The Credit Tenant Loan 1031 exchange strategy focuses on the potential of obtaining the maximum cash out of a real estate transaction. It relies on a 1031 exchange, but the exchange is only a vehicle for providing cash from the sale of the relinquished property.
Some property owners want to sell their property, cash-out, and pay the taxes rather than complete a 1031 exchange. Yet, most owners also want to reduce their taxes on capital gains from the sale. With a credit tenant loan, they may be able to do both. For this 1031 exchange strategy to be effective, the relinquished property should have limited or no debt.
The Credit of the Retail Tenant is the Collateral
The replacement property is purchased all cash via a 1031 exchange. Some time after the replacement property purchase has closed, the property is refinanced. The type of loan that is used is specific to the type of tenant and length of the lease. It is called a Credit Tenant Loan (CTL). With a CTL, collateral for the loan is not the property, it is the credit strength of the tenant. The better the tenant’s credit, the better the loan terms.
The credit tenant is typically a national company with an institutional credit rating of BBB- or higher, and the primary term of the lease should be close to 20 years or more. Replacement properties with institutional quality tenants and leases of sufficient length can make this strategy viable and are available. With a lease that is close to twenty years, Credit Tenant Loans can exceed 80% Loan to Value (LTV). Some LTV approach 90%. The loan is fully amortizing over the remaining term of the lease.
A shorter-term lease will reduce the LTV on the loan, because the length of the loan is the same as the remaining original term on the lease. If the loan/lease term is too short it can adversely affect the viability of this strategy. The loan has a one-to-one debt coverage ratio which means the loan payment is equal to the rents received from the tenant. In a loan, as leverage increases, cash flow decrease. Since the investment produces no cash flow, the loan proceeds are maximized. Because this is a loan, it is a non-taxable event. And, since the loan is based on the tenant’s credit strength, mortgage risk to the investor is minimal.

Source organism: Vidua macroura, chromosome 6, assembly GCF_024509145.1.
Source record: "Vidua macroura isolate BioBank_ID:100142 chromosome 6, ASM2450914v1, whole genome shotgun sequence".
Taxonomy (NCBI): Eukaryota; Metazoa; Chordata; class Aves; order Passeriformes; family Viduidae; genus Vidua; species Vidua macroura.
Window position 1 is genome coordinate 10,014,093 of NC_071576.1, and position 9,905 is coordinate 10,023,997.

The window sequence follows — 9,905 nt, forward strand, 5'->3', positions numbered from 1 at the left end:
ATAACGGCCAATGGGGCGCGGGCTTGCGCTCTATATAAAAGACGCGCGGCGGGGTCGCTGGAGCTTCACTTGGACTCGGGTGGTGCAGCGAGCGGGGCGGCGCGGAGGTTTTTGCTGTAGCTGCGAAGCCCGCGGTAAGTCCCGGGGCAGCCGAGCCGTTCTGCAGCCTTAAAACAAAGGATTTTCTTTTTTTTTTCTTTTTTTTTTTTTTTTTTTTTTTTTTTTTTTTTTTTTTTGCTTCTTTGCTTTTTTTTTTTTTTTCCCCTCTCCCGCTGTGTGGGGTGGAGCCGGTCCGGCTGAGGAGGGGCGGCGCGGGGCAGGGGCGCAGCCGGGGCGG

One should note: a CTL loan can create phantom income, which is taxable. Phantom income is effectively equal to the reduction in principal balance during the tax year. That is offset by the fact there is no cash flow from the property with which to pay tax liability. That’s why we recommend to investors, it is extremely important to evaluate the positives and negatives relative to the investor’s particular needs. Consulting with your CPA is recommended.
Cash and Equity
The net effects are very tax-efficient. By using a 1031 exchange in combination with a Credit Tenant Loan strategy, one can achieve a higher level of cash from the sale of relinquished property than by directly paying taxes. Another benefit of this strategy is that the loan on the property will be paid down according to the mortgage, which will allow gains from this property to be realized again.
IREXA® Financial Services / Wealth Strategies collaborates with CPAs, attorneys, and other tax planning professionals to assist clients with tax mitigation strategies. IREXA® and Great Point Capital, LLC are not tax professionals or attorneys. IREXA® only provides client tax mitigation strategies through, and with the approval of, the client’s professional counsel.
Securities offered through Great Point Capital, LLC, Member FINRA/SIPC, 200 W Jackson Blvd #1000, Chicago, IL 60606, telephone (312) 356-4872. IREXA® Financial Services / Wealth Strategies is not affiliated with Great Point Capital, LLC.